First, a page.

Fig. 601 shows the manner in which a leak in a cesspool connection has polluted the cellar of a neighboring building. Dr. Teale cites the case of the death of two children from diphtheria, and of suffering from chronic sore throat in a house thus contaminated. A similar case, shown in Fig. 602, was reported to Dr. Teale by an artist, who sent him the

Fig. 600. A, Rain water tank under cellar floor, with overflow into drain. D. Workman  sounding with crowbar for suspected

Fig. 600. A, Rain water tank under cellar floor, with overflow into drain. D. Workman "sounding with crowbar" for suspected "tank" or "cesspool." sketch of the defect in drainage of a house in which a fatal case of typhoid fever had occurred.

In the first case, Fig. 601, complaints of the dampness and offensiveness of the cellar had been ineffectually made to the agent of the landlord, but they dared not complain to the landlord himself for fear of dismissal. In this manner children are sometimes sacrificed and whole neighborhoods endangered by poverty and dependency, and the need of rigid sanitary legislation in behalf of people unable to protect themselves is here strikingly exemplified. For, although in this particular case the drains may have had nothing to do with spreading the specific disease, they were nevertheless supposed at the time to have carried it, and the moral obligations were therefore the same.

Fig. 601. Dampness of house from overflow of cesspool.

Fig. 601. Dampness of house from overflow of cesspool.

Fig. 602. Danger from next door neighbor's drain.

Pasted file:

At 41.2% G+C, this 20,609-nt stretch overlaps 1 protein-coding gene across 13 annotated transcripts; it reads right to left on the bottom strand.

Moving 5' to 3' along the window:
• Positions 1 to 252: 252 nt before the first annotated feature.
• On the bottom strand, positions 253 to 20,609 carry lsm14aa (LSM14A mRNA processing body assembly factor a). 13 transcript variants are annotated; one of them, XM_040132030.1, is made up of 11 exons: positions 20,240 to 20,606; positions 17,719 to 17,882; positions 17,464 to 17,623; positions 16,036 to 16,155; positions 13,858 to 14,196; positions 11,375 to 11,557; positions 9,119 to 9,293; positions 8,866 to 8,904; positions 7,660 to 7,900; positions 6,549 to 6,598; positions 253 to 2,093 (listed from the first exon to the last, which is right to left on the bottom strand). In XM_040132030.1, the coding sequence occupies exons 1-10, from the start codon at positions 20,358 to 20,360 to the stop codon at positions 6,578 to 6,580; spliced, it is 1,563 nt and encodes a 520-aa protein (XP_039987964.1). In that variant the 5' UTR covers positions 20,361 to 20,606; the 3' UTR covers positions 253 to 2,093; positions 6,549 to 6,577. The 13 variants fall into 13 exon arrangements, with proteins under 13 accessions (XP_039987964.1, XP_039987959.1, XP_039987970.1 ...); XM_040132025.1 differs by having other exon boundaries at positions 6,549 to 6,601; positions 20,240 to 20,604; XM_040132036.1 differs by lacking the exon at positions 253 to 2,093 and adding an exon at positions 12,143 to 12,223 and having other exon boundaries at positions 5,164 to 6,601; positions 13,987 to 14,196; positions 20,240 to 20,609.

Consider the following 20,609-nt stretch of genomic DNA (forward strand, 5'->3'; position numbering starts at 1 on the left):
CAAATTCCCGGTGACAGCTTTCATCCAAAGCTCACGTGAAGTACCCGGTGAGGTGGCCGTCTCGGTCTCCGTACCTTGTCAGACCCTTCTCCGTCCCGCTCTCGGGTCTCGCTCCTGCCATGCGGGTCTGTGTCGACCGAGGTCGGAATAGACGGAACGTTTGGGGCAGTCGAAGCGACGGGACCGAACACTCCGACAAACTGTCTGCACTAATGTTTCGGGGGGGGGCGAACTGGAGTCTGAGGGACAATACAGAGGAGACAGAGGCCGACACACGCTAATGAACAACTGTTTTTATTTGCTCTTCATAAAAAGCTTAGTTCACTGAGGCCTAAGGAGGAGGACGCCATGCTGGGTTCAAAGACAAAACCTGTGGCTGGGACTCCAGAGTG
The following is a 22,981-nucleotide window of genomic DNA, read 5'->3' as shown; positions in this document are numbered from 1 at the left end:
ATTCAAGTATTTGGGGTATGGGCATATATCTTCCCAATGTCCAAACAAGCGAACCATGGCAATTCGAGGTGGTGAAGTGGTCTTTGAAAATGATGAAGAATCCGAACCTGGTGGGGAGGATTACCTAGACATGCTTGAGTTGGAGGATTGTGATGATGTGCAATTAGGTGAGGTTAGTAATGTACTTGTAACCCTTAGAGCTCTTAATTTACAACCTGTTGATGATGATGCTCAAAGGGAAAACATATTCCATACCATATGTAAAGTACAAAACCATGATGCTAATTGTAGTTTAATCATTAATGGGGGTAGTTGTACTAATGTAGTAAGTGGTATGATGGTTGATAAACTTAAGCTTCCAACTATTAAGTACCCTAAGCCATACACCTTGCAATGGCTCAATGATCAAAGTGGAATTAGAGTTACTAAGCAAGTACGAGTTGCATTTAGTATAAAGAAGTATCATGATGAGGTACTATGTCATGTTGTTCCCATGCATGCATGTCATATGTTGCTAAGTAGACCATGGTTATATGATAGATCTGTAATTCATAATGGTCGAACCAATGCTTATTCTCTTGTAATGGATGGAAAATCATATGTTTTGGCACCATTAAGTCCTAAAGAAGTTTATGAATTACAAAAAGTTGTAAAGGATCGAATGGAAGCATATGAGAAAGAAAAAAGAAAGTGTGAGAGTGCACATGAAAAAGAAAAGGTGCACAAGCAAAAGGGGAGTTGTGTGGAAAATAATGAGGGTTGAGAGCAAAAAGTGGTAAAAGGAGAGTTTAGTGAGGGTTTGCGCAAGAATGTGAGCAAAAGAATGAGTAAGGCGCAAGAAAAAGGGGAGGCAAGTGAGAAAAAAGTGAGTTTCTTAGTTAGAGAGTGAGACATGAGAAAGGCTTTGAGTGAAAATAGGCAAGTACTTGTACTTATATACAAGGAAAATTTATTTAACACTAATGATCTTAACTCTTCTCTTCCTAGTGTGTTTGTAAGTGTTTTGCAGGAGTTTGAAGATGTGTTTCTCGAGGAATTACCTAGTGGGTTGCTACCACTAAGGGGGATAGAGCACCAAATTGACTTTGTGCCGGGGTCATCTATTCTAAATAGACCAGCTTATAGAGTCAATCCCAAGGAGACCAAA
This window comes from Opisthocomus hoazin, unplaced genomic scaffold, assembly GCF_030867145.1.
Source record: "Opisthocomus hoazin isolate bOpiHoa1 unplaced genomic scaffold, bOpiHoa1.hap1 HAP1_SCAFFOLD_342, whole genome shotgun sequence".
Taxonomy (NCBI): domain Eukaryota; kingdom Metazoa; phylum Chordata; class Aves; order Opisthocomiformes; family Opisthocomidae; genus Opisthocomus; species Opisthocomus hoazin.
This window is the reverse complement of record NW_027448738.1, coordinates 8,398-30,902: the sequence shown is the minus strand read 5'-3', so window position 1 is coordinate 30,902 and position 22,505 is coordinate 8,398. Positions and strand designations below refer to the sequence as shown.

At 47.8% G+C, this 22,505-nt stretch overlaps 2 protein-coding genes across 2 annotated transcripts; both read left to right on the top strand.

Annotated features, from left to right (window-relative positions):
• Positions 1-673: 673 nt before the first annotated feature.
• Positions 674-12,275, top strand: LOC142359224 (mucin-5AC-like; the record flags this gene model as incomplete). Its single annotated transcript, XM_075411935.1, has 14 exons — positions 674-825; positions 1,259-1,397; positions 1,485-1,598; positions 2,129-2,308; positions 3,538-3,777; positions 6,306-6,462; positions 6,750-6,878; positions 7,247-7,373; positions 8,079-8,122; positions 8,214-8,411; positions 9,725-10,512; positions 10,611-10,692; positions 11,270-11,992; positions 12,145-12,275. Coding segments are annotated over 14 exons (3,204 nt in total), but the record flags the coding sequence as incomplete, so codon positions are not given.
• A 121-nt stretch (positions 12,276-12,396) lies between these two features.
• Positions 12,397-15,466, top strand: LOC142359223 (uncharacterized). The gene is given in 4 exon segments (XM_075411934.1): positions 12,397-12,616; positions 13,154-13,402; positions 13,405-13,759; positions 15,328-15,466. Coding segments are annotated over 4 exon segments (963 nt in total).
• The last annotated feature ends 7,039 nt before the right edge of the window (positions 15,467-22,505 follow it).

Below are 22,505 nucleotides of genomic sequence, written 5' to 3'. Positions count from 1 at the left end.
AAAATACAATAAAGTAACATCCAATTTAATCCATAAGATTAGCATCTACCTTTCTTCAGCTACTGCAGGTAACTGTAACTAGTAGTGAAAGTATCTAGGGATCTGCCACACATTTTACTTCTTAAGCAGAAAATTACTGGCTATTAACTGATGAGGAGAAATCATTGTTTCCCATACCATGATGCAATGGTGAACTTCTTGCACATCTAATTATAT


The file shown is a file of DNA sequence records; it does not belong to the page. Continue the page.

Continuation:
Fig. 602. Danger from next door neighbor's drain.

Prof. Bostic Hill* in 1895 described a case of probable poisoning of about a hundred people who had eaten soup exposed to sewer air, one of whom died. Prof. Hill gives in full in the account his own reasons for ascribing the poisoning to sewer emanations. Figs. 603 and 604 illustrate the manner in which the sewer was vented by a pipe running up by the side of the building in which the soup was kept. It is not an uncommon source of danger, and an outbreak of typhoid fever at Cambridge, England, some years ago, was attributed to this cause. The picture, Fig. 604, shows a schoolhouse in which a fatal case of typhoid fever occurred. It was attributed to the entrance of sewer air through the chimney flue, as shown. The soup which occasioned the poisoning described by Prof. Hill was made heavy from beef and rabbit. An outbreak of typhoid fever could not have been produced in the manner described. If the germs could have been conveyed through the air at all, it would not have been the air of the soil pipe, but rather the air of the house or street, because the sewer and soil pipe act, as we have shown, as filters in arresting and destroying them. It would be as reasonable to attribute typhoid fever to that part of a water from a well contaminated with typhoid germs which had been thoroughly boiled and filtered, when that part which had not been disinfected had been still more freely imbibed.